Sunni Muslim Saudi Arabia on Saturday executed a prominent Shia cleric, prompting outrage in Shia-majority Iran, where angry crowds set fire to the kingdom's embassy and consulate.
Nimr al-Nimr, 56, who spent more than a decade studying theology in Iran, was a driving figure behind anti-government protests in Saudi Arabia in 2011.
He was put to death along with 46 other men, including Shia activists and Sunnis accused of involvement in Al-Qaeda killings, the Saudi interior ministry said.
The executions sparked protests in at least one city in Saudi Arabia's oil-rich Eastern Province, where Shias complain of marginalisation, as well as in Iran, Iraq and Bahrain.
The strongest condemnation came from Riyadh's longtime rival Tehran.
"The Saudi government supports terrorist movements and extremists, but confronts domestic critics with oppression and execution," Iranian foreign ministry spokesman Hossein Jaber Ansari said.
It will "pay a high price for following these policies," he warned.
Saudi foreign ministry spokesman Mansur al-Turki called Iran's reaction "irresponsible", and Riyadh summoned Tehran's envoy in protest.
Soon after, protesters hurled petrol bombs and stormed the Saudi embassy in Tehran before being cleared out by police, ISNA news agency reported, adding that flames could be seen rising form the building.
"The fire has destroyed the interior of the embassy," an eyewitness told AFP. "The police are everywhere and have dispersed the demonstrators, some of whom have been arrested."
Websites carried pictures of demonstrators apparently clutching the Saudi flag, which had been pulled down.
In Mashhad, Iran's second biggest city, demonstrators meanwhile set fire to the Saudi consulate, according to news sites, carrying pictures of the alleged assault.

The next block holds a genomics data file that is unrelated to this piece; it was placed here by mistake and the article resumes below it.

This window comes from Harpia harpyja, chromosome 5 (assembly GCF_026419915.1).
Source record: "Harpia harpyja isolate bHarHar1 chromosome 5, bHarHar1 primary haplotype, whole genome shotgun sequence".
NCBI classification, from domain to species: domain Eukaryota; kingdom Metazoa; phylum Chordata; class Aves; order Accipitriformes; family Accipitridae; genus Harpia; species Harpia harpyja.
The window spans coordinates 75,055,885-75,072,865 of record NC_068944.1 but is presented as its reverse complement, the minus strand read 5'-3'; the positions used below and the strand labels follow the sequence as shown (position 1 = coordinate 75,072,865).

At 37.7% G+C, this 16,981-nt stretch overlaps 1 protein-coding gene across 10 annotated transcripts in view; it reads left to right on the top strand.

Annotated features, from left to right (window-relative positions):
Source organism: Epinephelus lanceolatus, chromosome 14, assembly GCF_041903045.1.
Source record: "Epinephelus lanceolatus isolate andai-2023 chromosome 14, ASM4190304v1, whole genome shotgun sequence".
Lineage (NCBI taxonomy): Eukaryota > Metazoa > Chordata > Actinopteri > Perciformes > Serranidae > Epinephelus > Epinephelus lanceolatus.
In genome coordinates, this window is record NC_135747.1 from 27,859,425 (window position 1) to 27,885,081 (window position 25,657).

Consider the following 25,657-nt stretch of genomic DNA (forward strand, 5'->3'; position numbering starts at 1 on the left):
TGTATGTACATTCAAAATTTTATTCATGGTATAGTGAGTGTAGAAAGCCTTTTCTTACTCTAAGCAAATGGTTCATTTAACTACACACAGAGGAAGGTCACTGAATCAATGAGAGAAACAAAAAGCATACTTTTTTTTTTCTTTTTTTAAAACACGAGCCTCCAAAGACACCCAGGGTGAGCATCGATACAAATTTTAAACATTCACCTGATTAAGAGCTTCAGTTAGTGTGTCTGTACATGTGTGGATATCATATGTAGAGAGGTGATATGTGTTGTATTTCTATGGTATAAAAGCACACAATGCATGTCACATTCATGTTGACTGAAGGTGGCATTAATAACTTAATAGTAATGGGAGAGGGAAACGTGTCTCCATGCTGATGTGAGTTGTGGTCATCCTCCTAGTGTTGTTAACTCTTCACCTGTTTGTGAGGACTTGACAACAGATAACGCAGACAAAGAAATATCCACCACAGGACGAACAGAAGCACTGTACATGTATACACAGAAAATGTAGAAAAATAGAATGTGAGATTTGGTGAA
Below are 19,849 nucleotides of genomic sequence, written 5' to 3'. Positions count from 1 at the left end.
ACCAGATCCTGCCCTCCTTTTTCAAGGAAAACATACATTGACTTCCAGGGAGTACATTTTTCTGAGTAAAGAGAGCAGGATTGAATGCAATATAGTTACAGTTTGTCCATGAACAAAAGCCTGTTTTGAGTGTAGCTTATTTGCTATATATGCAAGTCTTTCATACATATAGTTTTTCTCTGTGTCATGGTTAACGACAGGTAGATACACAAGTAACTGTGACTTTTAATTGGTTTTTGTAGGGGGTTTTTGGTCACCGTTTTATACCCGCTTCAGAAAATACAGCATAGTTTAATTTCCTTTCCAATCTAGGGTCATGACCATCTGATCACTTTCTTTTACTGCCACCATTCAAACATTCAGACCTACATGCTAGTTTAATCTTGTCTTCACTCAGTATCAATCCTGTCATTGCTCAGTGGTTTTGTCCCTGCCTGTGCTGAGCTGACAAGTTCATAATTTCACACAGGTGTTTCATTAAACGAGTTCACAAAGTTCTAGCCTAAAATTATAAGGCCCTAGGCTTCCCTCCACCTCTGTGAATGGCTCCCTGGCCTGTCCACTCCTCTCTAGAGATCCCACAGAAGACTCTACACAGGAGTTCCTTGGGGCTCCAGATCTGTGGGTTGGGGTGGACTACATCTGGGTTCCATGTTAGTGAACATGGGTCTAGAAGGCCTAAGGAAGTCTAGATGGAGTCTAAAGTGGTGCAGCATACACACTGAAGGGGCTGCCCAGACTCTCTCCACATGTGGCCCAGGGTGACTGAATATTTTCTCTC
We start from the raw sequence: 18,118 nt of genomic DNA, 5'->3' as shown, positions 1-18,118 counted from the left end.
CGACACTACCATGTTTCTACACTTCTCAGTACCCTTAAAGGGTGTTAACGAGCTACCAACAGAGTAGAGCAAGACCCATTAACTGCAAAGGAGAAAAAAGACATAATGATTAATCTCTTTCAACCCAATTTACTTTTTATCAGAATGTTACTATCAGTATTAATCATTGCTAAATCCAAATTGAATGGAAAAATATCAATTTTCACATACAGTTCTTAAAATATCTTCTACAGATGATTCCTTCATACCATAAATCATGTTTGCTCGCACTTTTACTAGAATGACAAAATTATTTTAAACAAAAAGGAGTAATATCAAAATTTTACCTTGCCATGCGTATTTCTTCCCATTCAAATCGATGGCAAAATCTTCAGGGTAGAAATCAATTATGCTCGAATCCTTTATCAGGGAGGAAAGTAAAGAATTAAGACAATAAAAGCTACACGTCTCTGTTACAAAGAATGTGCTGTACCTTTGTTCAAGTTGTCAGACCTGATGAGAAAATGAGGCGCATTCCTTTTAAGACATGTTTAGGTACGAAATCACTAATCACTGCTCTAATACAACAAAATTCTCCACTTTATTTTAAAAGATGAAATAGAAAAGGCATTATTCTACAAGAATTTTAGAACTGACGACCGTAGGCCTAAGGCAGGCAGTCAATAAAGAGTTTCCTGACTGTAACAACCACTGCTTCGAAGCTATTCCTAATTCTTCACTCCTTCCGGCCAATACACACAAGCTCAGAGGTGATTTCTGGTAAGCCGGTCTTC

The incidents came after the EU expressed concern about possible "dangerous consequences" in a region already fraught with sectarian tensions.
The United States echoed those fears, warning that Saudi Arabia risked "exacerbating sectarian tensions at a time when they urgently need to be reduced".
"In this context, we reiterate the need for leaders throughout the region to redouble efforts aimed at de-escalating regional tensions," said State Department spokesman John Kirby.
Tehran ally Hezbollah, Lebanon's Shia movement, said Saudi Arabia's rulers were "global criminals" and denounced Nimr's execution as a "heinous crime".
Saudi's interior ministry said the 47 executed men had been convicted of adopting the radical "takfiri" ideology, joining "terrorist organisations" and implementing various "criminal plots".
An official list published included Sunnis convicted of involvement in Al-Qaeda attacks that killed Saudis and foreigners in 2003 and 2004.
Some of them had been convicted of taking part in May 2003 attacks on expatriate compounds in Riyadh that killed 35 people, nine of them Americans, the ministry said.
Others were involved in 2004 attacks on a housing complex in the eastern city of Khobar, in which 22 people were killed, most of them foreigners, and other assaults.
Among them was Fares al-Shuwail, described by Saudi media as Al-Qaeda's top religious leader in the kingdom.
All those executed were Saudis, except for an Egyptian and a Chadian.
Some were beheaded, while others were shot by firing squad, said the ministry spokesman.
The Bahraini government and the United Arab Emirates voiced support for the conservative kingdom, saying the executions were necessary to confront extremism.
Nimr was arrested in 2012, three years after calling for Eastern Province's Shia-populated Qatif and Al-Ihsaa governorates to be separated from Saudi Arabia and united with Bahrain.
The interior ministry had described him at the time of his arrest as an "instigator of sedition".
A video on YouTube in 2012 showed Nimr making a speech celebrating the 2012 death of then-interior minister Prince Nayef bin Abdulaziz.
"Let the worms eat him," Nimr had said, while also criticising the rulers of Saudi Arabia and Bahrain, where the Shia community has also complained of marginalisation.